Dairy Price Problem Forcing Farmers Out

This is an archived article and the information in the article may be outdated. Please look at the time stamp on the story to see when it was last updated.
The U.S. Dairy industry is struggling; since last year, dairy prices have gone down about 35 percent.
The USDA announced this week it would help out farmers by buying 11 million pounds of cheese out of private inventories.
The cheese will be donated to food banks and pantries across the U.S.
Secretary Tom Vilsack says he did the best he could with budget constraints, "They've been able to establish that the amount of cheese that we currently have in stock is the highest level of surplus we've had in cheese in 30 years. So it stands to reason that we're looking at prices that need a little help. And it stands to reason that we need to provide some help and assistance."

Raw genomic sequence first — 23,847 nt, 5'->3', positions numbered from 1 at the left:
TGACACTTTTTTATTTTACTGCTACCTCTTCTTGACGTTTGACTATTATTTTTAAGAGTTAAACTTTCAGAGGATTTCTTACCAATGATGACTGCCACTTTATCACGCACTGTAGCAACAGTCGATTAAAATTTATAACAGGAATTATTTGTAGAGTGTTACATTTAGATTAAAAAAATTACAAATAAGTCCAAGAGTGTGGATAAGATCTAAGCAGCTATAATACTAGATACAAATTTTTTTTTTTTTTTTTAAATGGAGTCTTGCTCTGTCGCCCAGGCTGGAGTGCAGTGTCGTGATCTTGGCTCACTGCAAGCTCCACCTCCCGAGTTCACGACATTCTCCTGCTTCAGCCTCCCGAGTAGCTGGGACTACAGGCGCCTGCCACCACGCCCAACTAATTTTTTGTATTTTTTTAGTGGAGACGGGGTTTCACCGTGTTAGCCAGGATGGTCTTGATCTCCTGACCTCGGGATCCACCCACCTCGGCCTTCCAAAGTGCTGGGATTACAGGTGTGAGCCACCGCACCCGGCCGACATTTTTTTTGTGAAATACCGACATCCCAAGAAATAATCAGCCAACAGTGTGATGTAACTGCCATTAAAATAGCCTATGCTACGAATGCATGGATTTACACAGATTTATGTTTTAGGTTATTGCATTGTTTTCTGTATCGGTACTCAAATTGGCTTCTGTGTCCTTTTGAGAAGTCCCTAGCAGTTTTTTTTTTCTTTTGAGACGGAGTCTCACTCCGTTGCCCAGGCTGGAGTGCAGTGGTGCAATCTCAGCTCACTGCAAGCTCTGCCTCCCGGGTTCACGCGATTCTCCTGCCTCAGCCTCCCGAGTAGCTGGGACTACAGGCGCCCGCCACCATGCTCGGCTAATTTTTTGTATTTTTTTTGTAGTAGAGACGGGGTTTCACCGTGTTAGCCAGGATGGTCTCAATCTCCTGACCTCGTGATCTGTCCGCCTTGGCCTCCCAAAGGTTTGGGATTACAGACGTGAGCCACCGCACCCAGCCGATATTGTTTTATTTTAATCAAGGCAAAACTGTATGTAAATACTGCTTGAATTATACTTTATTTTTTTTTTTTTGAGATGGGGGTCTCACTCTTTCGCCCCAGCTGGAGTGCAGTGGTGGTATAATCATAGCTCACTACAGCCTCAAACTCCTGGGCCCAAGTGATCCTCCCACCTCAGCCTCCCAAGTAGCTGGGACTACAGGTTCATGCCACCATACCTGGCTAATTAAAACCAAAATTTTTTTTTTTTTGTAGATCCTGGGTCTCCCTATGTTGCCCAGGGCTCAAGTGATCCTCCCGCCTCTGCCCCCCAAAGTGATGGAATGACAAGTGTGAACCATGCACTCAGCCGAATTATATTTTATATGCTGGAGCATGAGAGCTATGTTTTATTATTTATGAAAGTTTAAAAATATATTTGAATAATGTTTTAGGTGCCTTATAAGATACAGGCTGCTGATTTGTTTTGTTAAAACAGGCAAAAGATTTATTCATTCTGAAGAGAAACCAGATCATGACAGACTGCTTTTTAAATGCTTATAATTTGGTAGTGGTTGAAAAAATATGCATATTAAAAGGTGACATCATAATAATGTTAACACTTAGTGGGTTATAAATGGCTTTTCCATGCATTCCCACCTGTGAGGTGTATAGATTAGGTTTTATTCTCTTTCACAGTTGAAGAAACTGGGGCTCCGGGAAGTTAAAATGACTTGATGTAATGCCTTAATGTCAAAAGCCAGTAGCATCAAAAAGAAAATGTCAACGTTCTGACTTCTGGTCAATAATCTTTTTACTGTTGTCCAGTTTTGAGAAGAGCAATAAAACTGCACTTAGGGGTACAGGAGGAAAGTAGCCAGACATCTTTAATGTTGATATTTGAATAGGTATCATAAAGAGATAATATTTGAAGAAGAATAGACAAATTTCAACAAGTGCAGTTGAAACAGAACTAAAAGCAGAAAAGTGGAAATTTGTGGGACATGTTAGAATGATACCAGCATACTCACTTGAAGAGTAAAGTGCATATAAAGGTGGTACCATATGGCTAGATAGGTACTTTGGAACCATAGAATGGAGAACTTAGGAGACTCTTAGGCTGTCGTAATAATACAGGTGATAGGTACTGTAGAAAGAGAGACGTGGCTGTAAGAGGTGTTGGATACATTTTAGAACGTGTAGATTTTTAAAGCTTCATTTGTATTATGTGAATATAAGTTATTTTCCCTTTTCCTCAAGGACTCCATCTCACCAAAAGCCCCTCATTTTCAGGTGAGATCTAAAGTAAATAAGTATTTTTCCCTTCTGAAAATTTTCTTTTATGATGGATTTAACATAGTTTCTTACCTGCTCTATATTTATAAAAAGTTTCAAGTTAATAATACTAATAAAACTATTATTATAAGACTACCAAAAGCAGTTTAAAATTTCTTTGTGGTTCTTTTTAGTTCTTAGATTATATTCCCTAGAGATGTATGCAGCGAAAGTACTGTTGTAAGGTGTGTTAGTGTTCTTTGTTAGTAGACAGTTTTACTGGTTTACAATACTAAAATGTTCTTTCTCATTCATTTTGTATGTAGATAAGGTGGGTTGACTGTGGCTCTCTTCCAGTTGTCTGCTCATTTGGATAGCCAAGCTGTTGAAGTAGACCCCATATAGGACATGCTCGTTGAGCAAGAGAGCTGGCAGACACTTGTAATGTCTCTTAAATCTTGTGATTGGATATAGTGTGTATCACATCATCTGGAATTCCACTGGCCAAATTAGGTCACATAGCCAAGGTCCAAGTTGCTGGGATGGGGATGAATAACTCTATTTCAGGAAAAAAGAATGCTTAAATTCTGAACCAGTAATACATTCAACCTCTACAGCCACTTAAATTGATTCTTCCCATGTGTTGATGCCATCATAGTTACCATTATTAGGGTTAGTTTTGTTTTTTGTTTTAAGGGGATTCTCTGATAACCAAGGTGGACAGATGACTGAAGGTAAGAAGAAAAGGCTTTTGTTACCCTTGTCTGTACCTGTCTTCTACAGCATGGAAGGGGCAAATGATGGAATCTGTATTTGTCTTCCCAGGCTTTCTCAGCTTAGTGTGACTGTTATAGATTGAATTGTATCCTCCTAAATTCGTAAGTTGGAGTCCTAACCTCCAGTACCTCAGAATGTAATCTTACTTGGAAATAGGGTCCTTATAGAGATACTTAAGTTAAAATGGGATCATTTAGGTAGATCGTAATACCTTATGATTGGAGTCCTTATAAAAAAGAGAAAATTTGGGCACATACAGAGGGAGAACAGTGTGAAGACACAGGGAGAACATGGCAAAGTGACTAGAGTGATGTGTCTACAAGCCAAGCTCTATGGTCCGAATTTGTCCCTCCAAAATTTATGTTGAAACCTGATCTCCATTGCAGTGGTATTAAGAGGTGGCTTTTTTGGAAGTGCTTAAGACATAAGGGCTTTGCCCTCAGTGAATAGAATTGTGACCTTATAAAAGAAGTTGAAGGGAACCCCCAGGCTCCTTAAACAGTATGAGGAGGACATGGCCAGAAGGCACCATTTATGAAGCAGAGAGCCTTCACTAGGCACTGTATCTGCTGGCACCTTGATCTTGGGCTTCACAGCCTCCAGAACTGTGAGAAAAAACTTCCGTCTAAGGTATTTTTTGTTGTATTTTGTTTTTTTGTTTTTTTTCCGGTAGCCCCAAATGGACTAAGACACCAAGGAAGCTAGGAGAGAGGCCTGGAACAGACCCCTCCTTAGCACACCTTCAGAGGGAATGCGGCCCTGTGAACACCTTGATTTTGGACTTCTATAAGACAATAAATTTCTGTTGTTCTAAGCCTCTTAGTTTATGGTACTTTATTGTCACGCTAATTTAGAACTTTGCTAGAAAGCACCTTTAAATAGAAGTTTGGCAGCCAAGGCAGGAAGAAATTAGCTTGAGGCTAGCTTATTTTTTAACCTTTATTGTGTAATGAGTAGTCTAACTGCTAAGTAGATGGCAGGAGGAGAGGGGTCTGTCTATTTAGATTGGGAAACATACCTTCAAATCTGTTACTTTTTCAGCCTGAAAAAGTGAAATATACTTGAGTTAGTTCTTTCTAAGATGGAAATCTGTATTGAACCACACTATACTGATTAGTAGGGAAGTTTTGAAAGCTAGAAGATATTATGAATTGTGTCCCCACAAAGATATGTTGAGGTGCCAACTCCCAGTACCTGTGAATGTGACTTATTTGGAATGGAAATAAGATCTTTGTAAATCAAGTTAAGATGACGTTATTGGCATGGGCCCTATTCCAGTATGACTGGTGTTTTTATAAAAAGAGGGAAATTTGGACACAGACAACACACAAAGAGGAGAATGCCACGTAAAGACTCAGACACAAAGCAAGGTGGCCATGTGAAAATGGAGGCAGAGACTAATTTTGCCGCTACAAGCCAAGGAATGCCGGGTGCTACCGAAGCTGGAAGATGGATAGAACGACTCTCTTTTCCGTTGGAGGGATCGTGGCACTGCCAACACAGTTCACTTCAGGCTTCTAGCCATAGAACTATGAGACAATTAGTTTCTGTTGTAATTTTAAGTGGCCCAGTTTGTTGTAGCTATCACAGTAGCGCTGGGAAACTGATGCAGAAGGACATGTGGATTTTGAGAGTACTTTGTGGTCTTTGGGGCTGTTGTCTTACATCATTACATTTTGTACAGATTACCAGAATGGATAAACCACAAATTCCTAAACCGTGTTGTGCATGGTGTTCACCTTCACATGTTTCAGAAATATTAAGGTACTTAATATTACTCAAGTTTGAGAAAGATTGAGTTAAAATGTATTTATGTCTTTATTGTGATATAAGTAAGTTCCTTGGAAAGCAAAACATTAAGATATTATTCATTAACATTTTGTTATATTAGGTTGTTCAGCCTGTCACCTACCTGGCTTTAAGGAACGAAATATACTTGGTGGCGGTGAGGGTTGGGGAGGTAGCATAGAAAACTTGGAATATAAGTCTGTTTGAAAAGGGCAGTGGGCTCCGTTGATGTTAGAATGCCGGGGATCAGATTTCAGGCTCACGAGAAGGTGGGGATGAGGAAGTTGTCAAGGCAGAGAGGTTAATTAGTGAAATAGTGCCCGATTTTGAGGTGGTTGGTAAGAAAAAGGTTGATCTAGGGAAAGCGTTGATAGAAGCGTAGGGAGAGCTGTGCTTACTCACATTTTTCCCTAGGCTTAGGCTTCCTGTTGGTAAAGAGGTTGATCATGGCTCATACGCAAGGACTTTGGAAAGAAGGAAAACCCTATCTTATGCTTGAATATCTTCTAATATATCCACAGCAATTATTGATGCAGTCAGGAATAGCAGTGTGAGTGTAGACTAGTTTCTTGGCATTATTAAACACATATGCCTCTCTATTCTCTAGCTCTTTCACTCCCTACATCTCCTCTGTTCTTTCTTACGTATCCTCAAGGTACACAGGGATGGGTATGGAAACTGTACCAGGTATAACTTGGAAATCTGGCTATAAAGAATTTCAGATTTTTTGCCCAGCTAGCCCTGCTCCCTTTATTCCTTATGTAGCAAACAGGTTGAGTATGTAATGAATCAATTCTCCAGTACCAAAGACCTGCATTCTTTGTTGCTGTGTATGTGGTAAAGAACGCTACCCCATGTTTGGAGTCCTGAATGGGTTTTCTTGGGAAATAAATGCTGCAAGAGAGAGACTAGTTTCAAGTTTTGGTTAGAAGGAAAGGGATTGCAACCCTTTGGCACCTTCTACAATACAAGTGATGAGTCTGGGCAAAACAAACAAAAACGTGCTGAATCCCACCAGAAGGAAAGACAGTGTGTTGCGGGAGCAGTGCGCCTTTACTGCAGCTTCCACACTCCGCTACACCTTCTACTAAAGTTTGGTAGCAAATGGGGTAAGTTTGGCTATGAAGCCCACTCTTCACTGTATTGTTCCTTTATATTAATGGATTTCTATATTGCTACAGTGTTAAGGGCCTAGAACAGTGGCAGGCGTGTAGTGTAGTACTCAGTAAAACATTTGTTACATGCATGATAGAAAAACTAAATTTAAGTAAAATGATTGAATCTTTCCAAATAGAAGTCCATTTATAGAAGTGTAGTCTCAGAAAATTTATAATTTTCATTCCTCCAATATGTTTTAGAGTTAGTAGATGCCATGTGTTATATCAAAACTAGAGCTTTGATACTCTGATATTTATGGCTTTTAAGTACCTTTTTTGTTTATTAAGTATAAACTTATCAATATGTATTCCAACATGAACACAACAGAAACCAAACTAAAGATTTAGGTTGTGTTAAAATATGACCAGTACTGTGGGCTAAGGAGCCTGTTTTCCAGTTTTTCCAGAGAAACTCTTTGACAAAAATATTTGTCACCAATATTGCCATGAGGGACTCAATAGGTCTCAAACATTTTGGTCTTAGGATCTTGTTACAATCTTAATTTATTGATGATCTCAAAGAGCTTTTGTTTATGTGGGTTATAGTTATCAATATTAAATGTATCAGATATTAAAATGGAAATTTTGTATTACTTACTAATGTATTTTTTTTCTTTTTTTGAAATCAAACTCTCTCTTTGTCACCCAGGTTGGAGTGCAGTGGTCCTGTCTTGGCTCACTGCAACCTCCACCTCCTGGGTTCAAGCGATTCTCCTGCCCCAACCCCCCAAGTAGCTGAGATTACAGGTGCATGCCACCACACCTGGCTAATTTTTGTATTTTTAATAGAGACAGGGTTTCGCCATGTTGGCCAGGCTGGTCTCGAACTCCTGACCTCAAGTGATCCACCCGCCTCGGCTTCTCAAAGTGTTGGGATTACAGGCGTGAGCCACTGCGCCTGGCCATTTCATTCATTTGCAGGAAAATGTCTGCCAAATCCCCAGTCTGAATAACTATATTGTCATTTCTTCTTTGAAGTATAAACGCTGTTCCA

Vilsack also announced the Margin Protection Program for Dairy signup deadline is extended.
Iowa dairy farmer and President of the Iowa State Dairy Association Larry Shover says that will help out as much as the cheese purchase.
He says the big reason for the price declines is China got out of the market and the U.S. sanctions on Russia.
In Iowa, there are about 210,000 milk cows. Shover says Iowa will probably produce five million pounds of milk this year, that's about 580,000 gallons of milk. Adding the lower prices means dairy farmers will lose about $250 million.
On his farm it's worse than the nation's average. In October of 2014, he got about $2.23 cents a gallon, by May of this year, it was a $1.17 a gallon.
He says, "So you can imagine what that does to the bottom lines in the profit scenario, trying to pay the bills on these family dairy farms in Iowa."
In 2015, there were 1,330 dairy farms in Iowa. This year, there's 1,268. Shover says Iowa averages losing about 50 to 100 farms a year.
A problem in the state is there's a shortage of processors to boost the prices.
Stover says prices need to be boosted, "If we don't raise this price we are losing dairy farms. We're losing them even if we had the higher prices. as people get older the younger generation just isn't there to take over."
Shover says the biggest thing to boost the Iowa dairy industry would be to buy more milk products.